To enjoy the full Mail & Guardian online experience: please upgrade your browser
18 Oct 2004 12:58
Sex workers in the Indian city of Calcutta are up in arms over an ancient ritual in which earth dug from near brothels is offered as a symbol of fertility to the Hindu goddess Durga.
Hindu priests are digging up the soil before the biggest annual festival in West Bengal state, the Durga Puja. The festival is dedicated to the demon-slaying goddess Durga and will be held later this week.
“We are against the ritual as it only helps in perpetuating [illegal] prostitution,” said Swapna Gayen, president of Durbar Mahila Samannay Committee.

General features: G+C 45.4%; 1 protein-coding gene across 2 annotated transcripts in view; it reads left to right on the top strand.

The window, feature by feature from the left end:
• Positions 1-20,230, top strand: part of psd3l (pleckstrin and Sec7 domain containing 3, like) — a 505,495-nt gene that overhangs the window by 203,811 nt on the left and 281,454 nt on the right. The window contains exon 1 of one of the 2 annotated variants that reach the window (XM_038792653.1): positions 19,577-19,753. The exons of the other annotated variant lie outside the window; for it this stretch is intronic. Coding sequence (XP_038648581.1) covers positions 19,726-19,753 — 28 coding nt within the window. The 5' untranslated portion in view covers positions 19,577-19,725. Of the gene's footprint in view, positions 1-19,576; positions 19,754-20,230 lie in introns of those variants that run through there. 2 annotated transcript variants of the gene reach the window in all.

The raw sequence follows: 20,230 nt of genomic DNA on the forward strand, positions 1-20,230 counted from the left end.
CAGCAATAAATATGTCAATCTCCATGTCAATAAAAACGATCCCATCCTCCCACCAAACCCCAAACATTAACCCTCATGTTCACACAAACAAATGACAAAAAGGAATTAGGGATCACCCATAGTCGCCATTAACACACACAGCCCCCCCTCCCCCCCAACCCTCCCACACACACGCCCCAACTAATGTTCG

The committee, an organisation of sex workers, is calling for the legalisation of their profession and the removal of the stigma attached to it.
“We are branded as prostitutes and ostracised by society.
This practice only adds insult to sex workers’ injuries.
Sex workers are holding a door-to-door campaign to rally opposition to the ritual but priests said their criticism had no basis.
“We think the ritual is an honour to sex workers, without which the worship of the goddess remain incomplete. The tradition goes on from time immemorial,” said Ajoy Banerjee, a priest in Calcutta’s famous Kalighat Temple.
He said the ritual honouring fertility was important because the festival preceded the harvest in the state.
Calcutta’s 60 000 sex workers have been active in voicing their rights such as the use of condoms by clients. They have been at the forefront of a campaign seeking to legalise prostitution in India. - Sapa-AFP
Create Account | Lost Your Password?